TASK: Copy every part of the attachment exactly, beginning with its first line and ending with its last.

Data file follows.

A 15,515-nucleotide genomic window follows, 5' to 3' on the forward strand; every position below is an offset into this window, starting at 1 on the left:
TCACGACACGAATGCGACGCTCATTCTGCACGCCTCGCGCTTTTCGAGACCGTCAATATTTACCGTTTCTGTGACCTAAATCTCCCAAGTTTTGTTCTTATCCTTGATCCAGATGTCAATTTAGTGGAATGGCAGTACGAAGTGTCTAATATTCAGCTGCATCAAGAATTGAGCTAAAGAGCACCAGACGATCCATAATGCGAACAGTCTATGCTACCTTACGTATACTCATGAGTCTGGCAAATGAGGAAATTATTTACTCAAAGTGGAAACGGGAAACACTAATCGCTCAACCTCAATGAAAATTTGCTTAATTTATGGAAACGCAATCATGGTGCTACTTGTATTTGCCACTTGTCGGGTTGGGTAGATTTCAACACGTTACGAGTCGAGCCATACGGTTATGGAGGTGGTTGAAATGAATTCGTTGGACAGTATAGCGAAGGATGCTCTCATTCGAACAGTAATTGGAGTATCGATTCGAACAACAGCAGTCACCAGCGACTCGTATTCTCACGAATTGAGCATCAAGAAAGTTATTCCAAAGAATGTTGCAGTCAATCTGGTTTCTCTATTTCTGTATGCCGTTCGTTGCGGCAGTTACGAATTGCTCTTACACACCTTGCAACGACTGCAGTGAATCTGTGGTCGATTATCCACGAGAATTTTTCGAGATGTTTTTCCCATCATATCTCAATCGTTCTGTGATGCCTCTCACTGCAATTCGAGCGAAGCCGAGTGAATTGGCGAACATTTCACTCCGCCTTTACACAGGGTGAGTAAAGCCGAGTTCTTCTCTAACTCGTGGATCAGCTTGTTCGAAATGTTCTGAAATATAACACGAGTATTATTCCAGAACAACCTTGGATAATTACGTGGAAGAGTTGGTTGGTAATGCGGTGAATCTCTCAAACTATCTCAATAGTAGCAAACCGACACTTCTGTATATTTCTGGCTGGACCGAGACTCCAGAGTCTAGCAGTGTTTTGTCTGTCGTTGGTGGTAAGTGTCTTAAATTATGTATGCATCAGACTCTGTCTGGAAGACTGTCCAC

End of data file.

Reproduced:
A 15,515-nucleotide genomic window follows, 5' to 3' on the forward strand; every position below is an offset into this window, starting at 1 on the left:
TCACGACACGAATGCGACGCTCATTCTGCACGCCTCGCGCTTTTCGAGACCGTCAATATTTACCGTTTCTGTGACCTAAATCTCCCAAGTTTTGTTCTTATCCTTGATCCAGATGTCAATTTAGTGGAATGGCAGTACGAAGTGTCTAATATTCAGCTGCATCAAGAATTGAGCTAAAGAGCACCAGACGATCCATAATGCGAACAGTCTATGCTACCTTACGTATACTCATGAGTCTGGCAAATGAGGAAATTATTTACTCAAAGTGGAAACGGGAAACACTAATCGCTCAACCTCAATGAAAATTTGCTTAATTTATGGAAACGCAATCATGGTGCTACTTGTATTTGCCACTTGTCGGGTTGGGTAGATTTCAACACGTTACGAGTCGAGCCATACGGTTATGGAGGTGGTTGAAATGAATTCGTTGGACAGTATAGCGAAGGATGCTCTCATTCGAACAGTAATTGGAGTATCGATTCGAACAACAGCAGTCACCAGCGACTCGTATTCTCACGAATTGAGCATCAAGAAAGTTATTCCAAAGAATGTTGCAGTCAATCTGGTTTCTCTATTTCTGTATGCCGTTCGTTGCGGCAGTTACGAATTGCTCTTACACACCTTGCAACGACTGCAGTGAATCTGTGGTCGATTATCCACGAGAATTTTTCGAGATGTTTTTCCCATCATATCTCAATCGTTCTGTGATGCCTCTCACTGCAATTCGAGCGAAGCCGAGTGAATTGGCGAACATTTCACTCCGCCTTTACACAGGGTGAGTAAAGCCGAGTTCTTCTCTAACTCGTGGATCAGCTTGTTCGAAATGTTCTGAAATATAACACGAGTATTATTCCAGAACAACCTTGGATAATTACGTGGAAGAGTTGGTTGGTAATGCGGTGAATCTCTCAAACTATCTCAATAGTAGCAAACCGACACTTCTGTATATTTCTGGCTGGACCGAGACTCCAGAGTCTAGCAGTGTTTTGTCTGTCGTTGGTGGTAAGTGTCTTAAATTATGTATGCATCAGACTCTGTCTGGAAGACTGTCCAC